Article

Commentary: Civility is an Important Trait

December 2017, TruckingInfo.com - Editorial

by Rolf Lockwood

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Rolf Lockwood
Rolf Lockwood

My mandate with this column is to write about the tools that keep our trucks rolling, the hardware and software and operational tricks that make the difference between earning a buck and going broke. But if you think about it, people are one of the most important tools you can have.

Somebody asked me the other day what draws me to another person and makes me hang around. Of all the things I value in other people, civility is the one I crave most. And it’s one that I see pretty rarely these days.

I was reminded of how I found a perfect example of that sought-after quality several years ago in an odd place – the unpaved back 40 of a fleet’s yard. It surprised me at the time, but I later realized it was actually typical of that particular outfit’s “corporate culture,” to use a terribly worn phrase.

First off, what do I mean by civility?

It’s the act of being civil. Of being polite, considerate, though not necessarily kind in a warm and fuzzy way. Of being able to relax the darn ego for a minute or two – deliberately – in favor of someone else’s best interest or psychic comfort. In some people, the truly civil, it’s not a deliberate act at all, rather an instinct.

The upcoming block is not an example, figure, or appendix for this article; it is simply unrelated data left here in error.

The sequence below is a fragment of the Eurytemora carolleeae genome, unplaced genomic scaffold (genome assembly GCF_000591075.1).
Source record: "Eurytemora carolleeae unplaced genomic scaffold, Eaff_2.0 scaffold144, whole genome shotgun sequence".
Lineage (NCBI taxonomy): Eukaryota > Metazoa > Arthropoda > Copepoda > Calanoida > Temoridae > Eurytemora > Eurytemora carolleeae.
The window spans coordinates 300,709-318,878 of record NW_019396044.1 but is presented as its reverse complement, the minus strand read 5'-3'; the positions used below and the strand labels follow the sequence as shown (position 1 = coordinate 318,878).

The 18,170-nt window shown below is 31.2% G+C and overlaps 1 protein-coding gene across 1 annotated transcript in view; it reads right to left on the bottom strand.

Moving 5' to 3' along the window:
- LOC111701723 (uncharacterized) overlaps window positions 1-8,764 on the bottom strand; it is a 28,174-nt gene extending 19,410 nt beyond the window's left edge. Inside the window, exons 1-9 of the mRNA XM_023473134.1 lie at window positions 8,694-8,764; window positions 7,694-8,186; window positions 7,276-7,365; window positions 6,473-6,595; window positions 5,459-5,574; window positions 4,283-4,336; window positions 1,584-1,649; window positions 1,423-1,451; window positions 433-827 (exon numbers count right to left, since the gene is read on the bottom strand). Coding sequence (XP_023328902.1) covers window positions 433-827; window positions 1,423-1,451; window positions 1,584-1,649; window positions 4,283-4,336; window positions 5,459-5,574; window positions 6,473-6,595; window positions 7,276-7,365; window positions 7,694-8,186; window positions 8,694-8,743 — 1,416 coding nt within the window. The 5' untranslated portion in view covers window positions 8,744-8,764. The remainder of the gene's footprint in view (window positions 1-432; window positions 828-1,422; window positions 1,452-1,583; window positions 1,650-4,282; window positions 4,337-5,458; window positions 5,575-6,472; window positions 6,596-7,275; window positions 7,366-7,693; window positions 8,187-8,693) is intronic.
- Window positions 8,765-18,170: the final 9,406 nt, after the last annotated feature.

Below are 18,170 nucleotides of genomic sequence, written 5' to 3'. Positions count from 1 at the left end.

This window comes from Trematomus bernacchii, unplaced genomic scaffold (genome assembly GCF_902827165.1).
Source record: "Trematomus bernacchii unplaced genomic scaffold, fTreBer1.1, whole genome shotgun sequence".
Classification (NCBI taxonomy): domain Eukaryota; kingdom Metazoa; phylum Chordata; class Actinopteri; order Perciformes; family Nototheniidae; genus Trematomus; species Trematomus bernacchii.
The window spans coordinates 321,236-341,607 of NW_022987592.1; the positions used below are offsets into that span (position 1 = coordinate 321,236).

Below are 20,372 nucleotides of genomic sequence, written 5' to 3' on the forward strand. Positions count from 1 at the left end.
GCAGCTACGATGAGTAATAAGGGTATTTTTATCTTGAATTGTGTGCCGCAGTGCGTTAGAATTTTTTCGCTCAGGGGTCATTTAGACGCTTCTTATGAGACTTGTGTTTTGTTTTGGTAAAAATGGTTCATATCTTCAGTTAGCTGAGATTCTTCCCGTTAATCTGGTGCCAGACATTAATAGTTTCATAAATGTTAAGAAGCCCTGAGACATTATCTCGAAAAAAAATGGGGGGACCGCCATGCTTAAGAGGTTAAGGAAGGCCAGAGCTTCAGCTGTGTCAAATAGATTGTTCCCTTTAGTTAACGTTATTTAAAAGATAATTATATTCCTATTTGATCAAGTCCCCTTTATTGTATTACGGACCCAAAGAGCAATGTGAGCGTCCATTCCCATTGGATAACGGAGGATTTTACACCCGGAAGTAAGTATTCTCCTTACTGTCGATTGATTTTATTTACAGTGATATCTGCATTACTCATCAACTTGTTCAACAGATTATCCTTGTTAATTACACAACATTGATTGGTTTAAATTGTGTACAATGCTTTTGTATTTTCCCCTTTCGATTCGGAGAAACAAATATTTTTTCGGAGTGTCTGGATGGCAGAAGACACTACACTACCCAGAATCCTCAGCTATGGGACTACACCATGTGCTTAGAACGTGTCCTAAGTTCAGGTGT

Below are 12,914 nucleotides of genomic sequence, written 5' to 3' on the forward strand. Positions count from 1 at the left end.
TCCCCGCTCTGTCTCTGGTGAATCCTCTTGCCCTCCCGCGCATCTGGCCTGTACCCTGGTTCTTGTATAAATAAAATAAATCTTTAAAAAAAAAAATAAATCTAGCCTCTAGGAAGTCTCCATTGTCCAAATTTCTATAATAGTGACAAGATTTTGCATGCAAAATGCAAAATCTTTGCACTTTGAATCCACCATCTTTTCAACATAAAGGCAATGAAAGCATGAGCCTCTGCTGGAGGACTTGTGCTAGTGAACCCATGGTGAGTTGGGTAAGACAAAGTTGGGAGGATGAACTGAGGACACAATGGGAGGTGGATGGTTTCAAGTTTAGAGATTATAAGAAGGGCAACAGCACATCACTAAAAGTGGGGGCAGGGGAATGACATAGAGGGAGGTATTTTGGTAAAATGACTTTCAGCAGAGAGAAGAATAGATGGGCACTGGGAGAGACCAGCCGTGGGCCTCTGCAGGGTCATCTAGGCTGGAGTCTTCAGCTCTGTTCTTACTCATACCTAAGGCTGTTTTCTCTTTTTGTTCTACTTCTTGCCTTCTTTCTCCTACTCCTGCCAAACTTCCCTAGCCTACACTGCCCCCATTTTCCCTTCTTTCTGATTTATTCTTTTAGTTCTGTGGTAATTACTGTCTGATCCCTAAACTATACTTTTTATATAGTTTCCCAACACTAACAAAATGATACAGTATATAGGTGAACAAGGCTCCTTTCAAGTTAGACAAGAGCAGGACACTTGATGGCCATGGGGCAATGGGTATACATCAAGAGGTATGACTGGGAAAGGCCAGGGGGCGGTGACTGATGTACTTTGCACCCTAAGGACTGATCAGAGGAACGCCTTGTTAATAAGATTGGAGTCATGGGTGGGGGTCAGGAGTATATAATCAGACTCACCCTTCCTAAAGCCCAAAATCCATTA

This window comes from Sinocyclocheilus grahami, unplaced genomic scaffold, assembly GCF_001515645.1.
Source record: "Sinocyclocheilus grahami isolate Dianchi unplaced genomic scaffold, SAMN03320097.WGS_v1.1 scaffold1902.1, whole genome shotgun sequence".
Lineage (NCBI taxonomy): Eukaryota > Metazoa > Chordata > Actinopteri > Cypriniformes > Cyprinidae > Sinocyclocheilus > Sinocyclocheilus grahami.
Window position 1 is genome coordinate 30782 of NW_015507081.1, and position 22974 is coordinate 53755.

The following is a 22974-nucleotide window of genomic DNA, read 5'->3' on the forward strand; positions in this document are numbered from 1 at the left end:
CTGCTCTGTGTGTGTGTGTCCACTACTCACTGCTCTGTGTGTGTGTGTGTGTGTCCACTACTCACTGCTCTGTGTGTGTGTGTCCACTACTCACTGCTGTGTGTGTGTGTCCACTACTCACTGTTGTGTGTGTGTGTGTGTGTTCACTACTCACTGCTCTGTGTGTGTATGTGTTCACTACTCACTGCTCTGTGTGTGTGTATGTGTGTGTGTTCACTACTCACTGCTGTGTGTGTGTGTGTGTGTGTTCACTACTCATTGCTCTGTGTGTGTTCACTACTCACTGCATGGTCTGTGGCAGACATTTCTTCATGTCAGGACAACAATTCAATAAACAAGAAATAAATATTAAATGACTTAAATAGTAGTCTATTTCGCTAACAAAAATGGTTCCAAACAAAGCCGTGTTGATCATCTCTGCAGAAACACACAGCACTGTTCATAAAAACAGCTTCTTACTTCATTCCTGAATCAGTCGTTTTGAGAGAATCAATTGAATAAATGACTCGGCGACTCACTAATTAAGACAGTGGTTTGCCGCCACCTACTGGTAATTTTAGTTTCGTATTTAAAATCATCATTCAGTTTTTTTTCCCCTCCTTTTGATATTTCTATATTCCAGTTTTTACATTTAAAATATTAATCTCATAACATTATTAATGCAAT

So how did I find civility out in the back 40? I was visiting a fleet manager, himself a picture of civility, and he wanted to show me an interesting trailer at the back of the company’s huge acreage, so we went walking through the dusty unpaved yard.

I heard a diesel cranking to life and then saw the nose of a T600 poke out of a row of trailers and turn toward us. Most of the way through its turn, and 100 feet beyond us, the truck suddenly stopped and the driver shut it down.

My friend muttered, “Good. See that?” See what? I just figured the guy in the Kenworth had some sort of problem. Not so.

We soon drew up to the side of the truck, and a wide-smiling driver rolled his window down. He and his boss exchanged friendly pleasantries and I was introduced. A little small talk ensued and then we were walking away. A moment later the truck’s engine started and it moved off. It was pretty obvious that there hadn’t been any difficulty.

Things became clear when my friend explained that his drivers are told not just to stop, but to shut things right down when there’s a risk of blowing dust over people nearby. Clearly, the lesson had been learned. I said, “Wow!”

That’s civility, on two levels. First, the company had obviously expressed the wish that its employees should be civil, and it clearly gave more than lip service to the idea. That’s a rare thing. And second, the driver understood that wish and followed through. As you can tell, I was impressed.

Lest you think I’m soft in the head to be writing 550 words about this little incident, ask yourself if you like to be treated in a civil way like that. You probably don’t expect it any more, but you’d be a rare bird if you said “no.”

Now ask how often it happens.

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